Most tumors of the hand are benign. Cancers are rare. These tumors can develop from the skin, muscle, fat, tendons, nerves vessels or bone. The most common types of hand tumors are ganglion cyst and giant cell tumors of the tendon sheath. A ganglion cyst is a fluid filled mass that is frequently found in the joints of the hand or wrist. Giant cell tendon sheath tumors present as a solid lump on the hand or finger. While these types of tumors are not cancerous, they can be extremely painful and decrease hand function.
Cause of tumors of the hand is unclear, however trauma is thought to play a role in some. Repetitive motion injuries can cause inflammation leading to abnormal growth of cells. Occasionally skin cells or a foreign body can become trapped within the tissues resulting in tumor growth encapsulating the debris. Over time Arthritis can cause boney growths called bone spurs to form which can be hard and painful.
While most Hand tumors are benign the likelihood of cancer is a rare but real possibility.
Most Hand Tumors present as a visible lump on the wrist; hand or fingers. They can form gradually over time or appear suddenly on or below the surface of the skin. They may be soft to firm and may or may not move on palpation. Many tumors are painless and go undiagnosed until they actually interfere with hand function or become large in size. Tumors growing near a nerve or on the bone can be extremely painful and so are usually diagnosed earlier. Depending on location a hand tumor may affect joint mobility or may just be aesthetically displeasing.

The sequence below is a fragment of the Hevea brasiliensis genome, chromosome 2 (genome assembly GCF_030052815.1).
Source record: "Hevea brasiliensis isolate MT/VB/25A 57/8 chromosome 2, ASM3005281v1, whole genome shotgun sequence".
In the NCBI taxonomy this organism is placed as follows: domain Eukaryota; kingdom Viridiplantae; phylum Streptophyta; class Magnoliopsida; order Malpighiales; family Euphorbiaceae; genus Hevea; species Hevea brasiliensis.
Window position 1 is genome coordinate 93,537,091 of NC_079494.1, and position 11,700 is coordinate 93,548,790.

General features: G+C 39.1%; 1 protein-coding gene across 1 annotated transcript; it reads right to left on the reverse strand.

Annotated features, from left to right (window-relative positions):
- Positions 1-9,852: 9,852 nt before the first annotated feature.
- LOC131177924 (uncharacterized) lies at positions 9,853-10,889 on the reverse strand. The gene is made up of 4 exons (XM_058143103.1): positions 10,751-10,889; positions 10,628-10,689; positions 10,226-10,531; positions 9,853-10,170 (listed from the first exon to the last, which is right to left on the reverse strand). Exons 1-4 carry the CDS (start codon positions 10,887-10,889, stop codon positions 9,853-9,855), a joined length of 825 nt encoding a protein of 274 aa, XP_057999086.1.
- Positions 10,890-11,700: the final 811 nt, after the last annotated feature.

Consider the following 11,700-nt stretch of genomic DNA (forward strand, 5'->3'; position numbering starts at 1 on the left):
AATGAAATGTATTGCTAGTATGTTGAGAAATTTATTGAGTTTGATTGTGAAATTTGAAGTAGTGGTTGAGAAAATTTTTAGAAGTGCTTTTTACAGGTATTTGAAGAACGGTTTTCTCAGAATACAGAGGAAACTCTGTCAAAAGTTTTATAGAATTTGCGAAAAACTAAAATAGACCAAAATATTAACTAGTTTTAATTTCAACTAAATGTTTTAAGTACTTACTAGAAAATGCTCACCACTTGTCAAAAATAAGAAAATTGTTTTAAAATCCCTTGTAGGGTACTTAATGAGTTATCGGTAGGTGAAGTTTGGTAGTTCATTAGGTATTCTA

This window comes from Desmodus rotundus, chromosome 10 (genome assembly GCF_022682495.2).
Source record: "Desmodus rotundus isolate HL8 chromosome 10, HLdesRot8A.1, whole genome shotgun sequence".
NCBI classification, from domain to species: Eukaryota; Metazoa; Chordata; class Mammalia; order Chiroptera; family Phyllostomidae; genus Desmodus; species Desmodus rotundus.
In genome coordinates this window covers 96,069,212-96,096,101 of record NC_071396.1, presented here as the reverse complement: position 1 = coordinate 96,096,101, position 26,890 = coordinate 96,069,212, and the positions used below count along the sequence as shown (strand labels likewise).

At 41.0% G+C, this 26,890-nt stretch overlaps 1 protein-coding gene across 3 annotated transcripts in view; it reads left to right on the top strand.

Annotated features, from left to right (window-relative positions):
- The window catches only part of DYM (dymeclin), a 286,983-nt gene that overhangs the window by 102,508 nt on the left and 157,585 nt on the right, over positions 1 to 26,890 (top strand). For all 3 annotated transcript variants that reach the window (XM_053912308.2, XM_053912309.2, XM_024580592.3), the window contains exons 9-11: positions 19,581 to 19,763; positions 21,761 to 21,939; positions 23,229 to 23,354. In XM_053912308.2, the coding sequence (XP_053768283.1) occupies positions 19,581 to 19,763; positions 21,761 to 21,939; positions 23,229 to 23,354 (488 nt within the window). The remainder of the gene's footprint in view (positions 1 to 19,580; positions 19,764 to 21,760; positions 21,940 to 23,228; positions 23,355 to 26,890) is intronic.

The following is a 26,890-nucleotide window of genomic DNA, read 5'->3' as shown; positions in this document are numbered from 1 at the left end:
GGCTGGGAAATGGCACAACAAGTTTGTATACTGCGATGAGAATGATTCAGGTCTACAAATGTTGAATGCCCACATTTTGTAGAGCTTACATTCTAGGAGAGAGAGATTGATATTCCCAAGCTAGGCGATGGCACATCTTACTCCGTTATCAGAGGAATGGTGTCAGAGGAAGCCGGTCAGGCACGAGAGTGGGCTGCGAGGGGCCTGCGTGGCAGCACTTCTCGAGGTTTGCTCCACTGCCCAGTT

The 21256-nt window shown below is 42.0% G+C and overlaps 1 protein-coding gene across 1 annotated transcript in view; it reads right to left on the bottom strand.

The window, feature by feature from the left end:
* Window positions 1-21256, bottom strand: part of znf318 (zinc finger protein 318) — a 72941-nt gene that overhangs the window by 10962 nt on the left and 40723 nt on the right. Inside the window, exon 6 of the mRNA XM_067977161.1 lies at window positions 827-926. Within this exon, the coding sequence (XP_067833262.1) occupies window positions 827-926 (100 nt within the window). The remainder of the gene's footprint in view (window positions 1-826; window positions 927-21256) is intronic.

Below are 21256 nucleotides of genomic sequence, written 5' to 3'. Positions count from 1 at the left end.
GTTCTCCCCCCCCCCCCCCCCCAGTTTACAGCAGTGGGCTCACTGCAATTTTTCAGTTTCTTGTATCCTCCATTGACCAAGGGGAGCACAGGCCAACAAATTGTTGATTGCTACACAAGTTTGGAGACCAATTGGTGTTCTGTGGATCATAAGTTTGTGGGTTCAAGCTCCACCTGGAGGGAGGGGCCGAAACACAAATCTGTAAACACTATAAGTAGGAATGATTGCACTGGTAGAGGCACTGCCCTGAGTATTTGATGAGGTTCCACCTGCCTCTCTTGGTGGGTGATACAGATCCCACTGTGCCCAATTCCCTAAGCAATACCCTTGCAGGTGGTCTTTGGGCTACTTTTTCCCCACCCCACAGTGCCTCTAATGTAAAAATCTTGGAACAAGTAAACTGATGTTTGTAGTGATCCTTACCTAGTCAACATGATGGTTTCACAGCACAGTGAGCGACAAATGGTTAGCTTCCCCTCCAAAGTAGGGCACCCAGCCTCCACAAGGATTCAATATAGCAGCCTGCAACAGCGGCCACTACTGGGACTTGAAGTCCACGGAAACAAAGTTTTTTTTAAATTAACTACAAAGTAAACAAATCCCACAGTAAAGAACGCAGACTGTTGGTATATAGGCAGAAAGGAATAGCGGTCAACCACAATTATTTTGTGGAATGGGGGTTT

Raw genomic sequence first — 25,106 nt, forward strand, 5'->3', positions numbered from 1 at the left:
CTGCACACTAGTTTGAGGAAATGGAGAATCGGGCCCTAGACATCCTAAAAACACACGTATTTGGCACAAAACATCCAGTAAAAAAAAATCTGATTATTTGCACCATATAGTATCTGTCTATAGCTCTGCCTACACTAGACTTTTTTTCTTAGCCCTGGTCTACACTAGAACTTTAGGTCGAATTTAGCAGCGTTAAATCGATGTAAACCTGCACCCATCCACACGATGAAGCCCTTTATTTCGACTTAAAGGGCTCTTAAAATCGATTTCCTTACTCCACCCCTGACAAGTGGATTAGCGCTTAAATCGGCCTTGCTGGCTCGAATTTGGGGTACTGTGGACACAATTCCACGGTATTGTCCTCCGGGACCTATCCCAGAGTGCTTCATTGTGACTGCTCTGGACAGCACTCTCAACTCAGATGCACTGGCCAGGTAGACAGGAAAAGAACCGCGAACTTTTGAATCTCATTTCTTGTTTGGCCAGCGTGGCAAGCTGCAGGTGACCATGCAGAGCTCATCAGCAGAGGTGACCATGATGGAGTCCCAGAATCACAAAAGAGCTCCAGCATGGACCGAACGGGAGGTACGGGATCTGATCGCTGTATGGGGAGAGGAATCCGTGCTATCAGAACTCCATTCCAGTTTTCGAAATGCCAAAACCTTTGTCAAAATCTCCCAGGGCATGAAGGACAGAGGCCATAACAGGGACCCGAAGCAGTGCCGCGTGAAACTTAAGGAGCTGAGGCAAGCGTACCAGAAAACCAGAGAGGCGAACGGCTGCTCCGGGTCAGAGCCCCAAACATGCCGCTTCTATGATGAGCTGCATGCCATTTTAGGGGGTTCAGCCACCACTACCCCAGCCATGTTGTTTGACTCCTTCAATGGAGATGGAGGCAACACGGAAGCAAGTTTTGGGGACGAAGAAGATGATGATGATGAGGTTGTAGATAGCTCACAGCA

The physician will require a detailed history including traumatic injuries, occupational hazards and family history. A complete physical examination of the extremity will then be performed. X ray, MRI (magnetic resonance imaging) and ultrasound are used to visualize the soft tissues for abnormalities.
Most hand tumors will require surgical excision to completely remove the mass and prevent recurrence. Once the mass is removed it is sent to a lab for pathology. This is the only way to determine whether the growth is benign or malignant. If non-cancerous, no other treatment (except possibly hand therapy) is required as the lump has already been removed.